• A new barrier crossing that harnesses tidal power to generate carbon-free energy
  • An environmental strategy that "minimises the impact of development and provides opposrtunities to create significant new wildlife habitats to more than offset losses elsewhere."

An aerial image of the Thames Hub airport, designed by Lord Foster.

An aerial image of the Thames Hub airport, designed by Lord Foster. Image: Foster and Partners

The high-speed Orbital Rail route would also have a huge impact on Kent.

Incorporating two high-speed lines and two conventional lines, it is said it will "improve transport connections dramatically for industry and greatly reduce travel times for passengers."

It approximately traces the existing line of the M25. For about a third of its length, the network would pass through tunnels.

Audio: Richard Lavender, director of Kent Invicta Chamber of Commerce

But it would have a huge station at the Thames Hub, and a further one in Kent, at a town not specified.

The new barrier upstream of the London Gateway port is said to provide flood protection for the capital to 2100 and beyond.

It's claimed it could also provide residential development on 'newly-protected land' east of Gravesend for Thames Hub staff.


An aerial view of flights over the UK if the Thames Hub is built.

But the project has been met with outrage from local political leaders.

A statement from Medway council dubbed it "one of the worst places for anyone to build a new airport."

It said: "Not only is it on the wrong side of London, with the capital in the way for most UK air travellers, but also plans released by the architect appear to place it on top of Europe’s largest Liquefied Natural Gas containers, where 20% of Britain’s gas supplies are delivered by super tanker annually.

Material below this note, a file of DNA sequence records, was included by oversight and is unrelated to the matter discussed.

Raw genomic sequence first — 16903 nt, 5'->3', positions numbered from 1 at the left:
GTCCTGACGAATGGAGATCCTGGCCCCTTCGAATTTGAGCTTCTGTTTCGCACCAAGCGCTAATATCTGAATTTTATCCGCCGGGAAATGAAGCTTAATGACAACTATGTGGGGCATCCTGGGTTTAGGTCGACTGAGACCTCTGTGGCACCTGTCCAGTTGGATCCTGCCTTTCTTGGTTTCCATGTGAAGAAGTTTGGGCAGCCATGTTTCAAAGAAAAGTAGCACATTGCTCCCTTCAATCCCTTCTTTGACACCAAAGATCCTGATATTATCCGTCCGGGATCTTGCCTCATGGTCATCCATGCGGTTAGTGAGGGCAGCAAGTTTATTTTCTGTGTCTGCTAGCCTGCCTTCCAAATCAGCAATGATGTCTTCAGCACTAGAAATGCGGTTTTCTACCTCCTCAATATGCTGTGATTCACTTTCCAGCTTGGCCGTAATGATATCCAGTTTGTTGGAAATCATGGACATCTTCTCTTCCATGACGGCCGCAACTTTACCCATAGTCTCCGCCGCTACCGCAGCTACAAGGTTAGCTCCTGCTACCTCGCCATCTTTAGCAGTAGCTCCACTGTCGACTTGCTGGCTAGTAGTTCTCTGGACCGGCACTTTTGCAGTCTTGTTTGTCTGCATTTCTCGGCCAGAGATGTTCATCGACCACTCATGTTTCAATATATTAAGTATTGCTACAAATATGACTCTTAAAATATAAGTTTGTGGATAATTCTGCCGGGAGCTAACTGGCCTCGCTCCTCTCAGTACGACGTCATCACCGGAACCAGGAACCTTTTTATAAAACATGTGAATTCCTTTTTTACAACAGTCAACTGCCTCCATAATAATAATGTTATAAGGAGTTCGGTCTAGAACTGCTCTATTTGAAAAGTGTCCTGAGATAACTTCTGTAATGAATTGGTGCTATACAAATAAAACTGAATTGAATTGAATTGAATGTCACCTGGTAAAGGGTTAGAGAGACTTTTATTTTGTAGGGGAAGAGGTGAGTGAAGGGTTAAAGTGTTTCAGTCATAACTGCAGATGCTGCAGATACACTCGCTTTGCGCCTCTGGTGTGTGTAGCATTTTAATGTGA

"In addition, the site would also be where a major UK power station is based."

Leader of Medway Council, in Kent, Cllr Rodney Chambers, said: "The plan to build an airport on the Isle of Grain is, quite possibly, the daftest in a long list of pie in the sky schemes that have been put forward for an airport.

"The Isle of Grain is home to one of the world’s largest Liquefied Natural Gas terminals, with a fifth of the UK’s gas supply offloaded by container ships and stored there. It is plainly obvious that aircraft and huge gas containers are a potentially lethal mix.

"the plan to build an airport on the isle of grain is, quite possibly, the daftest in a long list of pie in the sky schemes that have been put forward for an airport." – medway council leader, cllr rodney chambers

"In addition to this, the sunken American warship the SS Richard Montgomery is submerged just a few miles from the location and laden with high explosives, the London Array wind farm is being built nearby and the airport cuts through an area that is home to hundreds of thousands of migrating birds."